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ReadySteady: App for Accelerometer-based Activity Monitoring and Wellness-Motivation Feedback System for Older Adults

AMIA Annual Symposium 2012 (Clinical Workflow)

Mithra Vankipuram

on 6 November 2012

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Transcript of ReadySteady: App for Accelerometer-based Activity Monitoring and Wellness-Motivation Feedback System for Older Adults

ReadySteady App for Accelerometer-based Activity Monitoring and Wellness-Motivation Feedback System for Older Adults Mithra Vankipuram, PhD
Services and Solutions Research
HP Labs

Siobhan McMahon, PhD, MPH, GNR-BC
University of Minnesota

Julie Fleury, RN, PhD, FAAN
Nursing and Healthcare Innovation
Arizona State University Physical Activity in Older Adults Daily physical activity and exercise have broad implications to both the physical and mental wellbeing of older adults Reduces risk of mortality and age-related morbidity Minimizes falls and fall-related fractures Lowers risk of cognitive impairment and dementia 70% of older adults are inadequately active What is needed to improve adherence to exercise regimens? Study behavioral processes key to both adopting and maintaining activities over time
Provide support structures to foster the necessary motivation Wellness Motivation Theory Provides guidelines for the content and appropriate introduction of motivational feedback in interfaces empower the individual What was needed? Mobile application that could measure physical activity behavior and augment aspects of wellness motivation intervention Measure activity intensity, duration and frequency
Provide activity information back to the users
Supplement quantitative information with motivational feedback Promotes new and positive health patterns
Enable individuals to develop their own goals
Assess opportunities for improvement
Provide capability to initiate and monitor change INDIVIDUAL GROWTH ReadySteady Specifications Mobile application that could measure physical activity behavior and augment aspects of wellness motivation intervention
Measurement device and feedback integrated in one unit
Unit is required to be portable
Needs to be operational for at least 12 hours
Provide real-time feedback on activity
Provide feedback on past activity levels
Allow for goal setting
Store data for analysis by clinician Tools with WMT features Fish 'n' Steps Chick Clique UbiFit Flowie Activity indicated by health of fish
Incentives provided for increased activity Allows sharing goals and progress with friends Metaphorical representation of activity for adults Emotive interface designed for older adults THE POWER OF THE GARDEN Children Teens Children and Adults Older Adults Utilized external accelerometer Proven to convey information adequately Simplifies interactions Avoids expectations that may otherwise arise from real-life avatars Gender neutral Activity Measurement Measurement Tool (iPod Touch accelerometer) Rationale: accelerometer integrated with feedback system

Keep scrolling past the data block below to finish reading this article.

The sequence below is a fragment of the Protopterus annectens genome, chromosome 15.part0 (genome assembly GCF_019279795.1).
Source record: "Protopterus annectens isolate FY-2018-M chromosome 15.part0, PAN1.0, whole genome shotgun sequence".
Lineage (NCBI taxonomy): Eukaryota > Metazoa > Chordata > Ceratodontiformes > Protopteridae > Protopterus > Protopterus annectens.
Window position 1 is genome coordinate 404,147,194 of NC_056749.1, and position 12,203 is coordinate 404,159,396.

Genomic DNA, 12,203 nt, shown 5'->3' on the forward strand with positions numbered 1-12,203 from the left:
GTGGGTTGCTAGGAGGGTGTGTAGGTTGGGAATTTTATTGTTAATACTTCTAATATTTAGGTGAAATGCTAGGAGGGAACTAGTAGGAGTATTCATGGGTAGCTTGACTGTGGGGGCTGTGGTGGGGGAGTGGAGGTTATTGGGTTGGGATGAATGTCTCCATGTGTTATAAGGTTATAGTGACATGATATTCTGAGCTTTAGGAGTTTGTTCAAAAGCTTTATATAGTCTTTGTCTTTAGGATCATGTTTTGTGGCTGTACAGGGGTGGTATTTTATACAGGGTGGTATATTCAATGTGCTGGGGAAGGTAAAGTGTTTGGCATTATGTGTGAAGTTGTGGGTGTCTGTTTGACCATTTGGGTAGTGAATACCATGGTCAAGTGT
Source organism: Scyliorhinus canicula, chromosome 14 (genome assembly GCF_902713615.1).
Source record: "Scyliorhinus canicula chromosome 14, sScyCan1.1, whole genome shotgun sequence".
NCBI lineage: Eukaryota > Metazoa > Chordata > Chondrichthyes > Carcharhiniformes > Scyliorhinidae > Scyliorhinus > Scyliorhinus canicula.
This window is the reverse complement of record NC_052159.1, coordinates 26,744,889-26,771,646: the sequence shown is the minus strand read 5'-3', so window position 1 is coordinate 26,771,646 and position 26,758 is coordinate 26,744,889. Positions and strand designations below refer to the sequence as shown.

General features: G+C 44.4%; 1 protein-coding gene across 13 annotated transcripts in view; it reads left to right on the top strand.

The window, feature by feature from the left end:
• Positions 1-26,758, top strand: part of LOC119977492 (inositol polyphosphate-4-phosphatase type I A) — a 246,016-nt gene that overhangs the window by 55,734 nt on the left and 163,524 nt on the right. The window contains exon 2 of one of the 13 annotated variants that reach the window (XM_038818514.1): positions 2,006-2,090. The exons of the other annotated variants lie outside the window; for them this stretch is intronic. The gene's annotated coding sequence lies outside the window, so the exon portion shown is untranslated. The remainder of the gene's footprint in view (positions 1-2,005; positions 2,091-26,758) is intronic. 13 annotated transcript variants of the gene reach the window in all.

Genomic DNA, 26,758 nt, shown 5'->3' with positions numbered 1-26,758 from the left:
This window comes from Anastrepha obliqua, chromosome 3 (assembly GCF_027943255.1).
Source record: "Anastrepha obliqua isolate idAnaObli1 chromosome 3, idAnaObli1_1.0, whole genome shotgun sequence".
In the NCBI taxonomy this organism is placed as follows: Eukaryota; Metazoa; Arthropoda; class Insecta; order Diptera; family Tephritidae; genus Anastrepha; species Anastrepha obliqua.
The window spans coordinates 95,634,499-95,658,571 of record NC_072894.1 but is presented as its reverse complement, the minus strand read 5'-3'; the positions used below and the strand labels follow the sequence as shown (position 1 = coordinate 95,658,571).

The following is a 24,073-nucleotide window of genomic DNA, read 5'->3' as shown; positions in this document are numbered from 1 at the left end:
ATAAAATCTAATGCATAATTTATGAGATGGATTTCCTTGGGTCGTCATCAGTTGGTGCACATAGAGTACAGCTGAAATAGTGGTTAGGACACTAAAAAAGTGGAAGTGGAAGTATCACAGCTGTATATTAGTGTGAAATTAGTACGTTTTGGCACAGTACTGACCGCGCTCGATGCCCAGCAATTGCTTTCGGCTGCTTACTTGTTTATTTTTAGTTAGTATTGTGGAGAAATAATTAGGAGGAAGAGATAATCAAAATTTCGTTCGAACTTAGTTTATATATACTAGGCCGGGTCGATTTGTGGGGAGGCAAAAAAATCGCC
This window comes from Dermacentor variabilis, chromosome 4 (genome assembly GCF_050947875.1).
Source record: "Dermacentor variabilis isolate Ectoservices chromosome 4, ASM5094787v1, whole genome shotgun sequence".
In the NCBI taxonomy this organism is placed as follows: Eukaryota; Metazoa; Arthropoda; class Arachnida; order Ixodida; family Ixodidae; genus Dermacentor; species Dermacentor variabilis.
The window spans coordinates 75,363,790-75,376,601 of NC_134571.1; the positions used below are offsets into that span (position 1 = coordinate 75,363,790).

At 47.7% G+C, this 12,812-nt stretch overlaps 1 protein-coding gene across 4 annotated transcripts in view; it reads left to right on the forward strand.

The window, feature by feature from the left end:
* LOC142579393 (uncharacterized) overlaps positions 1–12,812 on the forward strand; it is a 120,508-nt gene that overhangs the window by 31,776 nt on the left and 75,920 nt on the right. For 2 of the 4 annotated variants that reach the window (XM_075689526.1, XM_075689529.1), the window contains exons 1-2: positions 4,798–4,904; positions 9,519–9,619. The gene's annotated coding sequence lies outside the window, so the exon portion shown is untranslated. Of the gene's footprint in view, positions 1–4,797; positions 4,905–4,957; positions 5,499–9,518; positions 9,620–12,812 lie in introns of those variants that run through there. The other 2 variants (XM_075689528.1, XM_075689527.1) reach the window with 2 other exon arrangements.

Main Considerations:
Measurement accuracy
Battery life
Output data rate = 100 Hz
For battery optimization rate set at 10 Hz (similar to Actigraph)
Data accumulated sampled at (configurable) regular intervals (e.g. 5 second epochs every 15 seconds in 4 epochs/minute) Activity Measurement Measurement Mode (jerk) Rationale: Most human motion (gross) involves jerk
Main Considerations:
Noise, gravity and indirect movement
Simplicity (project timeline and computation complexity)
No calibration should be needed
Samples collected in a window smoothed using averages computed over a sliding window (noise)
Jerk computed for every sample (constant offsets, gravity) Activity Measurement Energy Estimation (rule-based classifier) Rationale: rough classification needed with high specificity on binary check of if user is active or not
Main Considerations:
Time taken to develop models for classifier
Method that works with little experimental data
No activity: < 15
Low intensity activity (<3 METs): 15-100
Medium intensity activity (3-6 METs): 101 - 160
High intensity activity (>6 METs): > 160 ReadySteady Architecture Interface Display Feedback transitions as activity increases Experiment 1 Experiment 2 Study Purpose
Assess sensitivity of activity measurement in a lab setting Activity Measurement verses Treadmill Speed Participants
Four younger adults (ages between 25-35) Methods
iPod touches carried by participants
Treadmill speed increased from 0 mph to 5 mph in by 0.5 mph intervals every 90 seconds
Participants walked or ran depending on their comfort with the speed Study Purpose
Assess sensitivity of activity measurement in real-life setting Participants
Four older adults (ages between 69-75) Methods
iPod touches carried by participants
Activity logs maintained by participants
Some activities recorded included
rocking in a chair
driving a car (vehicle)
strength and balance exercises
housework and yard work
walking and jogging Measurements across various common physical activities Conclusions Acknowledgements Limitations Self reporting bias
Few participants with varied activities
Difficulty in tracking strength and balance exercises Trade-offs in design and development Choice of platform verses battery life
Granularity of measurement verses ease of use
Screen real-estate and ease of use Collaborators
Siobhan McMahon
Julie Fleury

National Institutes of Health /National Institute of Nursing Research Grant # F31NR01235

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